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The Ouko Community Initiative: How do we help our students empathize with students across the globe?

by Glenda Speyer

Teaching our children about a school in Africa where students are crammed into classrooms, have a hugely demanding pupil-student ratio, and have limited teaching resources is a challenge. How do we help our students who learn in such privileged and pristine conditions manage to visualize, empathize and imagine such conditions? It is not easy…

Perhaps the very best way is to help them to first think of what we have, the ease with which we get it and the norm that it is. Next, we show photos …as they say “a picture is worth a thousand words!”

Then, we speak of the right to education:

Are we teaching the students? Are we reaching them? Yes, they are beginning to grasp the ideas.

We also help them think about the choices that people make.

The Gordon family and the Ouko family made decisions…decisions to place their resources, to express their generosity and appreciation and help fund a school and bring resources. This is the Ouko Community Initiative.

The students learn…

One Blog Post, Two Second Graders, Three Organizations

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This week our class has two bloggers, Naomi and Michael. In their own words, these two students answered the following questions:
It is the Hebrew month of Adar, so we are focusing on Purim and Tamchui. What are our organizations, and what have you learned about them?Naomi: Our organizations are JFS, Ouko, and Prakash. We learned about Prakash today. It is an organization that helps people in India who are blind. Mrs. Sisenwine told us about the group and we read a book called Jacob's Eye Patch. It's a kid's book that is based on a true story.
Michael: Ouko is an organization in Africa that supports a poor school in Africa. The students don't have any extra supplies. Most people in that school cannot afford lunches.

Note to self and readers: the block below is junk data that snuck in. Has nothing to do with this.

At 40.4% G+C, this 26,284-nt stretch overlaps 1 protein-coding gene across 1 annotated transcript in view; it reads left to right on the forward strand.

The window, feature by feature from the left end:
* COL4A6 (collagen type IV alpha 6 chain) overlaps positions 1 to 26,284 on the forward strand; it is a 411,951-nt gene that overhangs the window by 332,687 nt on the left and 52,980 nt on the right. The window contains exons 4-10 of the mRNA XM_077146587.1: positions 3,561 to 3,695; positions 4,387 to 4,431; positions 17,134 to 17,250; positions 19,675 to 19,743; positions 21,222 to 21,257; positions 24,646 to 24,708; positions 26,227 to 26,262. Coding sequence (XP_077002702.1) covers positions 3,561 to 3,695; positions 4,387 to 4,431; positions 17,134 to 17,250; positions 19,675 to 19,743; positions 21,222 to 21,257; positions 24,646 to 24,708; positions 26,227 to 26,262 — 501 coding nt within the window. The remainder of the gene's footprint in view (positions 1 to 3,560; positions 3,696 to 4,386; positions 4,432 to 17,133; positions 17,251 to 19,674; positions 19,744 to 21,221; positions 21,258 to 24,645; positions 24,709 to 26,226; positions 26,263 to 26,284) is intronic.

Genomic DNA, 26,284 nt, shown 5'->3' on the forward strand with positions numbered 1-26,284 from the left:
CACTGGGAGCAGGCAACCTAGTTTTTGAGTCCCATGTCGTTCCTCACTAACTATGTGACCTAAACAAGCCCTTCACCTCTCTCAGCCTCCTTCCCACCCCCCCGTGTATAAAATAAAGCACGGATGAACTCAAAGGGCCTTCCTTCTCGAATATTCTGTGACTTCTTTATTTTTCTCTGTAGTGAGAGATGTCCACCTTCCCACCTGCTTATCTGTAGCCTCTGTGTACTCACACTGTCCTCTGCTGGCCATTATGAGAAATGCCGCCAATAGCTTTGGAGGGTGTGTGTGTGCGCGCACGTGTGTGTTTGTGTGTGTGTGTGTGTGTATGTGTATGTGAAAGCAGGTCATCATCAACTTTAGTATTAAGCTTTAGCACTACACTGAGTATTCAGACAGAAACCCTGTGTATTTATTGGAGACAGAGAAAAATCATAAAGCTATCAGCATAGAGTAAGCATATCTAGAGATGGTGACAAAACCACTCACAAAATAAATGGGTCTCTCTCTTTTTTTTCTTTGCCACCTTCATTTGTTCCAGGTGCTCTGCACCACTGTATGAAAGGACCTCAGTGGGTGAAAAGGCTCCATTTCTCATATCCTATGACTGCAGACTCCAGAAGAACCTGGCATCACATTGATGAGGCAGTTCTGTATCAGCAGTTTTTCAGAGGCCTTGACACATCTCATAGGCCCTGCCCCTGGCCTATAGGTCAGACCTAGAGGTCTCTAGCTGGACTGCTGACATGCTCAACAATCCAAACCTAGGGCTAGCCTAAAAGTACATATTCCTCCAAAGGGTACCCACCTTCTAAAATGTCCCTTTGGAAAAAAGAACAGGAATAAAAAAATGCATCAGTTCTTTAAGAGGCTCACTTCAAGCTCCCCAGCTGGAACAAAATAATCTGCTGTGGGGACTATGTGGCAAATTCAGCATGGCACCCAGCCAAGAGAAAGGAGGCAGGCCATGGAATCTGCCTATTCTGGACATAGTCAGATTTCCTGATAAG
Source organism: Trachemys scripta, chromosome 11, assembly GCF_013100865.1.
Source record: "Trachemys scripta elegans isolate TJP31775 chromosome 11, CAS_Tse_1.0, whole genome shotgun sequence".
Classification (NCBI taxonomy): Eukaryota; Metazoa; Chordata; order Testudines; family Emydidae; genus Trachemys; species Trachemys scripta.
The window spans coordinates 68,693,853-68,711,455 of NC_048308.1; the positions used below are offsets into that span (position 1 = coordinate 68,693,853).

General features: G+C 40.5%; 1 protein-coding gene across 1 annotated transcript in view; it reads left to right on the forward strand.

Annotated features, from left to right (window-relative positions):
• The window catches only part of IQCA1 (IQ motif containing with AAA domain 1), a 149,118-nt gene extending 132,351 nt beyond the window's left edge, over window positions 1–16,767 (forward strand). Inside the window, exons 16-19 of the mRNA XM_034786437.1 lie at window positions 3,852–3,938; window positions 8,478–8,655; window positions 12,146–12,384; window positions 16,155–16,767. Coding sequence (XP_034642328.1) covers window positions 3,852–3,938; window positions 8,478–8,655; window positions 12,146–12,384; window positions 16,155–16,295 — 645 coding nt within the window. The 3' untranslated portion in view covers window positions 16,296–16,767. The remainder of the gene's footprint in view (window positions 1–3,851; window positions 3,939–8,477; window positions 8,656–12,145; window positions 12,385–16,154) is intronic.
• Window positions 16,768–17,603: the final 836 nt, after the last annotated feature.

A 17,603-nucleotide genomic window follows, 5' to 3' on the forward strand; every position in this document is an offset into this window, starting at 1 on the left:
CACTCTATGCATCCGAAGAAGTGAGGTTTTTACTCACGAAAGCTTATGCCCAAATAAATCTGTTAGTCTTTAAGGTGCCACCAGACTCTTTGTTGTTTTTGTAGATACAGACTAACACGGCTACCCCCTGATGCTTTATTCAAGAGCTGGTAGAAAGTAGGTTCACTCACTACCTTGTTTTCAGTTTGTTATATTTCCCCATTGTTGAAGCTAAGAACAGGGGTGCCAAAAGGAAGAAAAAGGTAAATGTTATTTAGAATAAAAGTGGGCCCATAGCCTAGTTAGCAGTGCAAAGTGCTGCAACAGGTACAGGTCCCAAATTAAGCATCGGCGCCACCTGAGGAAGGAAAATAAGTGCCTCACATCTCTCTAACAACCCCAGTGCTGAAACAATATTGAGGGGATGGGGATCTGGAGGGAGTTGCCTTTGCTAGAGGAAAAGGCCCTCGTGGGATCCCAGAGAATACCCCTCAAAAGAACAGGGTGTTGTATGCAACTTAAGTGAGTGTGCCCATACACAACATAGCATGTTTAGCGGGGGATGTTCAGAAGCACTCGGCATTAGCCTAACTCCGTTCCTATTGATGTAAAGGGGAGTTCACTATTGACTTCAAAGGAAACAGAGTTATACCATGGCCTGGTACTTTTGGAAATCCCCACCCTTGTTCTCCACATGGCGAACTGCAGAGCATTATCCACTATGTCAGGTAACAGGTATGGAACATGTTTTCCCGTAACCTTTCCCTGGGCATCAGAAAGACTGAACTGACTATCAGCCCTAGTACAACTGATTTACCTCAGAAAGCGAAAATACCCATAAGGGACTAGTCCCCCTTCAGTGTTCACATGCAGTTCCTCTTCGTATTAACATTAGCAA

Naomi: There are 60 students in each class, with only one teacher. There are 600 students altogether.
Michael: They also don't have good textbooks.  A Rashi 6th Grader, Zachary G. and his family went to visit and brought fresh school supplies and clothes an…

Fourth Graders' Thoughts on Three Organizations

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After the fourth grade learned about Project Prakash, Ouko Community Initiatives, and JFS (Metrowest), we asked the students to imagine they were trying to persuade younger Rashi students to donate to one of those three charities.  Here are some of their thoughts:

Project Prakash:

If I was blind, my parents or I would pay for getting treatments. I hope that these kids get better quickly and will be able to see like we can. 
- Mia B.



Project Prakash does not just help kids with their blindness, it also helps those kids get into a school or get clothes or basic things like that.  - Raquel F.




I plan to give a lot of my chips to Project Prakash! They help people in India who are blind. India has the largest blind population on the Earth: 7.8 million people. - Ben M.

These children need a chance to see like other people, but might not be able to because their family doesn't have enough money. All the organizations are great but I really think that this would really help people who need help i…

Four Stories To Teach About Krembo Wings

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Krembo Wings, one of The Rashi School's honored organizations for the 2017 Rashi Purim Tamchui Project, provides social spaces for mentally and/or physically disabled teens and their able-bodied allies in Israel. Read these four stories with your children to better understand how Krembo Wings works to better the lives of children in Israel.